forecastForecast responses of Bayesian linear regression model
plotVisualize prior and posterior densities of Bayesian linear regression model parameters
summarizeDistribution summary statistics of Bayesian linear regression model

Examples

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Consider the multiple linear regression model that predicts U.S. real gross national product (GNPR) using a linear combination of industrial production index (IPI), total employment (E), and real wages (WR).

For all , is a series of independent Gaussian disturbances with a mean of 0 and variance .

Assume that the prior distributions are:

  • . is a 4-by-1 vector of means and is a scaled 4-by-4 positive definite covariance matrix.

  • . and are the shape and scale, respectively, of an inverse gamma distribution.

These assumptions and the data likelihood imply a normal-inverse-gamma semiconjugate model. That is, the conditional posteriors are conjugate to the prior with respect to the data likelihood, but the marginal posterior is analytically intractable.

Create a normal-inverse-gamma semiconjugate prior model for the linear regression parameters. Specify the number of predictors, p.

p = 3;
PriorMdl = bayeslm(p,'ModelType','semiconjugate')
PriorMdl = 

 
           |  Mean     Std           CI95         Positive     Distribution    
-------------------------------------------------------------------------------
 Intercept |  0       100    [-195.996, 195.996]    0.500   N (0.00, 100.00^2) 
 Beta(1)   |  0       100    [-195.996, 195.996]    0.500   N (0.00, 100.00^2) 
 Beta(2)   |  0       100    [-195.996, 195.996]    0.500   N (0.00, 100.00^2) 
 Beta(3)   |  0       100    [-195.996, 195.996]    0.500   N (0.00, 100.00^2) 
 Sigma2    | 0.5000  0.5000    [ 0.138,  1.616]     1.000   IG(3.00,    1)     
 

Mdl is a semiconjugateblm Bayesian linear regression model object representing the prior distribution of the regression coefficients and disturbance variance. At the command window, bayeslm displays a summary of the prior distributions.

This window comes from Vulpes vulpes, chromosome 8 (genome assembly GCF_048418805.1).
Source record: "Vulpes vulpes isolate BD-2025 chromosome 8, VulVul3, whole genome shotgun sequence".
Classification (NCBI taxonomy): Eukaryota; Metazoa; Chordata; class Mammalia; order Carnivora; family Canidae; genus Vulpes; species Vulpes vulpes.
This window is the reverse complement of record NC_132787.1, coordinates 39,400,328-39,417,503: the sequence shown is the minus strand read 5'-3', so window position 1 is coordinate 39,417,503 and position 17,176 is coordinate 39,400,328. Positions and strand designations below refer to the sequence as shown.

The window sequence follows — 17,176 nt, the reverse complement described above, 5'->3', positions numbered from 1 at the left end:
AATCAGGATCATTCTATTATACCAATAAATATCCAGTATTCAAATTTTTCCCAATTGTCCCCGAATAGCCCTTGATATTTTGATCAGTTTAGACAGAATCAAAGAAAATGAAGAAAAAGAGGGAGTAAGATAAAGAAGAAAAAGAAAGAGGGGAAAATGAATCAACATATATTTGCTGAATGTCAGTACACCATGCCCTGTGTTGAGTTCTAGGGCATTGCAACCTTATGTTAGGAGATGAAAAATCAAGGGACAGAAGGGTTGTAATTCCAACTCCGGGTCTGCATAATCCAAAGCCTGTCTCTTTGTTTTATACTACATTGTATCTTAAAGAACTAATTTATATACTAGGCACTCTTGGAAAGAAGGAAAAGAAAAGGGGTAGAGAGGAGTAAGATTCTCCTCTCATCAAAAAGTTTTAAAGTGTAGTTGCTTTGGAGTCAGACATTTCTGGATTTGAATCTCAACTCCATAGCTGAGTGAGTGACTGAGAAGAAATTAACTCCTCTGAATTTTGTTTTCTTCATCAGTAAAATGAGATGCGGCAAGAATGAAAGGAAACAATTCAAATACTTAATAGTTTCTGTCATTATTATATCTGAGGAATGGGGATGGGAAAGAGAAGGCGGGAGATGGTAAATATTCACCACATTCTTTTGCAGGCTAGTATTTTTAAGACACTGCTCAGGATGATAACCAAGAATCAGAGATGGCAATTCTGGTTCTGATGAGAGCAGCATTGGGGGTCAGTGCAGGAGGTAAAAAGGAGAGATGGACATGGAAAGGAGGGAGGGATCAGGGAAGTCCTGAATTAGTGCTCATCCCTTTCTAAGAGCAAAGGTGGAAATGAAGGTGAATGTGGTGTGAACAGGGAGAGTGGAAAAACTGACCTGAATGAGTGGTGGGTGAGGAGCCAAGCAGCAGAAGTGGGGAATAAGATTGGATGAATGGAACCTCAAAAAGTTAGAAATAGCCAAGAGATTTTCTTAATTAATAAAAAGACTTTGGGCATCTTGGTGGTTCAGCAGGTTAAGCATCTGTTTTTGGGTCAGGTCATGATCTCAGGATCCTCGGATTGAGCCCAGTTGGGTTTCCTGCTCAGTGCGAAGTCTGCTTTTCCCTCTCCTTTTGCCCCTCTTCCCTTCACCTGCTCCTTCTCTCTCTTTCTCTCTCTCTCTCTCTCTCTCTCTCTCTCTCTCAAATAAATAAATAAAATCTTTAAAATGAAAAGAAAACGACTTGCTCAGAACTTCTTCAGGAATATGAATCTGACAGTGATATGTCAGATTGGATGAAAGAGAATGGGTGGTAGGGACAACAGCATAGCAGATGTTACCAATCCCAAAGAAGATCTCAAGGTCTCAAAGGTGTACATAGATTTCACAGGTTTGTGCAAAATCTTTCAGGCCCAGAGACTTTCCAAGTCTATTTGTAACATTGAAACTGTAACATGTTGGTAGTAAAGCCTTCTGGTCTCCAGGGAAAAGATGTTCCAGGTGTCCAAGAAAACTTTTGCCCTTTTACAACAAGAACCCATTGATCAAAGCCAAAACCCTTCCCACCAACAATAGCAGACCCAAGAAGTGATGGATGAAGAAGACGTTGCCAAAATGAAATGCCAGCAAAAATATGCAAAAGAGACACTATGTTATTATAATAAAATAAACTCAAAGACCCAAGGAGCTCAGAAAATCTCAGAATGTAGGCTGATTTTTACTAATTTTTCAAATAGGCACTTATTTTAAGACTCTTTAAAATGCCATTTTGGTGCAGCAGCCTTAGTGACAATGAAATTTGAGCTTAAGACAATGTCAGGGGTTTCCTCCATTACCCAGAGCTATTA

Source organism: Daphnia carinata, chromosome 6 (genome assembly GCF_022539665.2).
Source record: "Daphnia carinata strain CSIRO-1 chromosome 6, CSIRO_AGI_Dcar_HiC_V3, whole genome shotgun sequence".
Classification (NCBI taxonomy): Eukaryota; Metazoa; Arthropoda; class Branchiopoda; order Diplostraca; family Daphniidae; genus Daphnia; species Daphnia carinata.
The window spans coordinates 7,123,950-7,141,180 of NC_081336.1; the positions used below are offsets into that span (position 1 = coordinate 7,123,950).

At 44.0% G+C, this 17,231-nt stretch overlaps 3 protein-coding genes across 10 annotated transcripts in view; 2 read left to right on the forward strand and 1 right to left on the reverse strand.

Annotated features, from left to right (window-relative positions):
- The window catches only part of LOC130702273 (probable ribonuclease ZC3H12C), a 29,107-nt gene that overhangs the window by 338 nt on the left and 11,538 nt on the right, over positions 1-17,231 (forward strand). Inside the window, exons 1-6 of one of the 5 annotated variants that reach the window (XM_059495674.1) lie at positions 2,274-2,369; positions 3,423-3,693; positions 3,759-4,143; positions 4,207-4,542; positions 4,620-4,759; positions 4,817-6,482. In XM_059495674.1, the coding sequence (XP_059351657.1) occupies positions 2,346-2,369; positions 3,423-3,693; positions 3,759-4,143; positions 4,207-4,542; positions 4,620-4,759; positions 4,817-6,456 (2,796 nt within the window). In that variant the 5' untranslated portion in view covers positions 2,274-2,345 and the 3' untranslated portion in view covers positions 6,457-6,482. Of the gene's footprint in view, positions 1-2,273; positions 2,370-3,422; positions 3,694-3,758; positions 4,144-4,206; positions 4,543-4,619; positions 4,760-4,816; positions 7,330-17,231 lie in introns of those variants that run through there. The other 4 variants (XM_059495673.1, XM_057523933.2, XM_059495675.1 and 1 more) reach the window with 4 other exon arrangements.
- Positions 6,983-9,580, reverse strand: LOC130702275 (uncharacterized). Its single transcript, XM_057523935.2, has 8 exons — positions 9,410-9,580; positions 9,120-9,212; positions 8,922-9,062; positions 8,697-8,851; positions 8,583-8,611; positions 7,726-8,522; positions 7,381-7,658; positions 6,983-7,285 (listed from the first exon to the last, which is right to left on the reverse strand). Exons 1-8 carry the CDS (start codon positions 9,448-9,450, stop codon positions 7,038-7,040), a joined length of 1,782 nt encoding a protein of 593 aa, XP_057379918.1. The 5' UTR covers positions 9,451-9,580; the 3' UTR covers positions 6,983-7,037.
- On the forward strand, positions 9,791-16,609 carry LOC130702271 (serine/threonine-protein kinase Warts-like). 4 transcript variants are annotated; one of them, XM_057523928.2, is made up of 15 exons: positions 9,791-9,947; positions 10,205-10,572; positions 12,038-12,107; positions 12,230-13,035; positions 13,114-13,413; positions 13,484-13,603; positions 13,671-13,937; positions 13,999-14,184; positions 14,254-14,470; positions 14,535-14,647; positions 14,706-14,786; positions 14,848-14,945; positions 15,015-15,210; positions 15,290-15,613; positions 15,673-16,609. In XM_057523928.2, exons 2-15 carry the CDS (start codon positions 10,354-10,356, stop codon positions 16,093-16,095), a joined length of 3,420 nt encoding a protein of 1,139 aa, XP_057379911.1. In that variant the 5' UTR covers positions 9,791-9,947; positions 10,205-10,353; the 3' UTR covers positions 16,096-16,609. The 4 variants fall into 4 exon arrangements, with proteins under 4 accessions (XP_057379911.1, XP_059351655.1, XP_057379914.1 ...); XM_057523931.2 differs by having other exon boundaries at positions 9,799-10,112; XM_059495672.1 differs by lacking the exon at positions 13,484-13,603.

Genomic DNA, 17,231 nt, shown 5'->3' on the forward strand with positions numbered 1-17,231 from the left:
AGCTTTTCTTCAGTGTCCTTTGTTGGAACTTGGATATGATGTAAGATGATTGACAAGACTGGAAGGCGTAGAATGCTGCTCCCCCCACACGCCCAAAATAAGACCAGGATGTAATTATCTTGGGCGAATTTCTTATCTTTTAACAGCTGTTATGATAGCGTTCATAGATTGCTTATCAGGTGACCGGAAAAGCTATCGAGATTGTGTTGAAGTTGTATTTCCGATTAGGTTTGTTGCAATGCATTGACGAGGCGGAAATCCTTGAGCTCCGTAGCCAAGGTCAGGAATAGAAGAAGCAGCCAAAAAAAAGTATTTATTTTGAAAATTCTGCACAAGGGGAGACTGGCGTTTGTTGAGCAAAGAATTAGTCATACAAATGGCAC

Load the Nelson-Plosser data set. Create variables for the response and predictor series.

load Data_NelsonPlosser
VarNames = {'IPI'; 'E'; 'WR'};
X = DataTable{:,VarNames};
y = DataTable{:,'GNPR'};

Estimate the marginal posterior distributions of and .

rng(1); % For reproducibility
PosteriorMdl = estimate(PriorMdl,X,y);
Method: Gibbs sampling with 10000 draws
Number of observations: 62
Number of predictors:   4
 
           |   Mean      Std          CI95        Positive  Distribution 
-------------------------------------------------------------------------
 Intercept | -23.9922  9.0520  [-41.734, -6.198]    0.005     Empirical  
 Beta(1)   |   4.3929  0.1458   [ 4.101,  4.678]    1.000     Empirical  
 Beta(2)   |   0.0011  0.0003   [ 0.000,  0.002]    0.999     Empirical  
 Beta(3)   |   2.4711  0.3576   [ 1.762,  3.178]    1.000     Empirical  
 Sigma2    |  46.7474  8.4550   [33.099, 66.126]    1.000     Empirical  
 

PosteriorMdl is an empiricalblm model object storing draws from the posterior distributions of and given the data. estimate displays a summary of the marginal posterior distributions to the command window. Rows of the summary correspond to regression coefficients and the disturbance variance, and columns to characteristics of the posterior distribution. The characteristics include:

  • CI95, which contains the 95% Bayesian equitailed credible intervals for the parameters. For example, the posterior probability that the regression coefficient of WR is in [1.762, 3.178] is 0.95.

  • Positive, which contains the posterior probability that the parameter is greater than 0. For example, the probability that the intercept is greater than 0 is 0.005.

In this case, the marginal posterior is analytically intractable. Hence, estimate uses Gibbs sampling to draw from the posterior and estimate the posterior characteristics.

This example is based on Create Empirical Prior Model.

Create a normal-inverse-gamma semiconjugate prior model for the linear regression parameters. Specify the number of predictors, p, and the names of the regression coefficients.

p = 3;
PriorMdl = bayeslm(p,'ModelType','semiconjugate','VarNames',["IPI" "E" "WR"]);

Load the Nelson-Plosser data set. Partition the data by reserving the last 5 periods in the series.

load Data_NelsonPlosser
X0 = DataTable{1:end-5,PriorMdl.VarNames(2:end)};
y0 = DataTable{1:end-5,'GNPR'};
X1 = DataTable{(end-4):end,PriorMdl.VarNames(2:end)};
y1 = DataTable{(end-4):end,'GNPR'};

Estimate the marginal posterior distributions of and .

rng(1); % For reproducibility
PosteriorMdl0 = estimate(PriorMdl,X0,y0);
Method: Gibbs sampling with 10000 draws
Number of observations: 57
Number of predictors:   4
 
           |   Mean      Std           CI95         Positive  Distribution 
---------------------------------------------------------------------------
 Intercept | -34.3887  10.5218  [-55.350, -13.615]    0.001     Empirical  
 IPI       |   3.9076   0.2786   [ 3.356,  4.459]     1.000     Empirical  
 E         |   0.0011   0.0003   [ 0.000,  0.002]     0.999     Empirical  
 WR        |   3.2146   0.4967   [ 2.228,  4.196]     1.000     Empirical  
 Sigma2    |  45.3098   8.5597   [31.620, 64.972]     1.000     Empirical  
 

PosteriorMdl0 is an empiricalblm model object storing the Gibbs-sampling draws from the posterior distribution.

Update the posterior distribution based on the last 5 periods of data by passing those observations and the posterior distribution to estimate.

PosteriorMdl1 = estimate(PosteriorMdl0,X1,y1);
Method: Importance sampling/resampling with 10000 draws
Number of observations: 5
Number of predictors:   4